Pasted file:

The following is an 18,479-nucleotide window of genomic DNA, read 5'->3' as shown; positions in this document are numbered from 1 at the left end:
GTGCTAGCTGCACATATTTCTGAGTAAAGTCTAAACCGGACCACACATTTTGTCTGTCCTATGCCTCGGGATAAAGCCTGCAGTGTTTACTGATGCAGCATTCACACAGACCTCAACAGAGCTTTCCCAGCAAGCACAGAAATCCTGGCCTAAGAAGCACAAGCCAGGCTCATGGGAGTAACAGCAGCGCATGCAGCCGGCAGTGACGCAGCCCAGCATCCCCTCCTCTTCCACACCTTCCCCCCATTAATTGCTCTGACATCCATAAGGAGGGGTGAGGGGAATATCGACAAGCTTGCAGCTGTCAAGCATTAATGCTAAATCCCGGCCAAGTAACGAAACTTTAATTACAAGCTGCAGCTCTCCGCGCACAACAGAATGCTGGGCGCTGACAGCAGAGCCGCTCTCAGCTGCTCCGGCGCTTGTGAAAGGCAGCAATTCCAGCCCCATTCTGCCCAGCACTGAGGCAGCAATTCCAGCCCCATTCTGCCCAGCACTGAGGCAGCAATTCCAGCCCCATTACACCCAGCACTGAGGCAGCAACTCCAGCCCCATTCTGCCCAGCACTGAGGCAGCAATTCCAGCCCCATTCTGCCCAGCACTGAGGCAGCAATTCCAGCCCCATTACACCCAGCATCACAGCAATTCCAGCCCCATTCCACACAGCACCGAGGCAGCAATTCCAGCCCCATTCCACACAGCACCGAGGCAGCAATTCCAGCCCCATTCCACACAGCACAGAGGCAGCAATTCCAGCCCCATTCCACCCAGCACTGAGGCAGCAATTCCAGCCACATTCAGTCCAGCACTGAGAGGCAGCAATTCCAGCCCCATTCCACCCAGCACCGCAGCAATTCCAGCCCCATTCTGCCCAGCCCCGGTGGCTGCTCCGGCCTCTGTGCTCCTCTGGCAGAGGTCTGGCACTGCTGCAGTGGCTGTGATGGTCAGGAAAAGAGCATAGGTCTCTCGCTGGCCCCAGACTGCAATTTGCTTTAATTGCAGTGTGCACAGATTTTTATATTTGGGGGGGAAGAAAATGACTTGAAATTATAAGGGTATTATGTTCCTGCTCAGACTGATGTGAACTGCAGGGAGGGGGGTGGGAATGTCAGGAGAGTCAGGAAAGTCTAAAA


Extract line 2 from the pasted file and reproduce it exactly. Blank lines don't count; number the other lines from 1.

GTGCTAGCTGCACATATTTCTGAGTAAAGTCTAAACCGGACCACACATTTTGTCTGTCCTATGCCTCGGGATAAAGCCTGCAGTGTTTACTGATGCAGCATTCACACAGACCTCAACAGAGCTTTCCCAGCAAGCACAGAAATCCTGGCCTAAGAAGCACAAGCCAGGCTCATGGGAGTAACAGCAGCGCATGCAGCCGGCAGTGACGCAGCCCAGCATCCCCTCCTCTTCCACACCTTCCCCCCATTAATTGCTCTGACATCCATAAGGAGGGGTGAGGGGAATATCGACAAGCTTGCAGCTGTCAAGCATTAATGCTAAATCCCGGCCAAGTAACGAAACTTTAATTACAAGCTGCAGCTCTCCGCGCACAACAGAATGCTGGGCGCTGACAGCAGAGCCGCTCTCAGCTGCTCCGGCGCTTGTGAAAGGCAGCAATTCCAGCCCCATTCTGCCCAGCACTGAGGCAGCAATTCCAGCCCCATTCTGCCCAGCACTGAGGCAGCAATTCCAGCCCCATTACACCCAGCACTGAGGCAGCAACTCCAGCCCCATTCTGCCCAGCACTGAGGCAGCAATTCCAGCCCCATTCTGCCCAGCACTGAGGCAGCAATTCCAGCCCCATTACACCCAGCATCACAGCAATTCCAGCCCCATTCCACACAGCACCGAGGCAGCAATTCCAGCCCCATTCCACACAGCACCGAGGCAGCAATTCCAGCCCCATTCCACACAGCACAGAGGCAGCAATTCCAGCCCCATTCCACCCAGCACTGAGGCAGCAATTCCAGCCACATTCAGTCCAGCACTGAGAGGCAGCAATTCCAGCCCCATTCCACCCAGCACCGCAGCAATTCCAGCCCCATTCTGCCCAGCCCCGGTGGCTGCTCCGGCCTCTGTGCTCCTCTGGCAGAGGTCTGGCACTGCTGCAGTGGCTGTGATGGTCAGGAAAAGAGCATAGGTCTCTCGCTGGCCCCAGACTGCAATTTGCTTTAATTGCAGTGTGCACAGATTTTTATATTTGGGGGGGAAGAAAATGACTTGAAATTATAAGGGTATTATGTTCCTGCTCAGACTGATGTGAACTGCAGGGAGGGGGGTGGGAATGTCAGGAGAGTCAGGAAAGTCTAAAA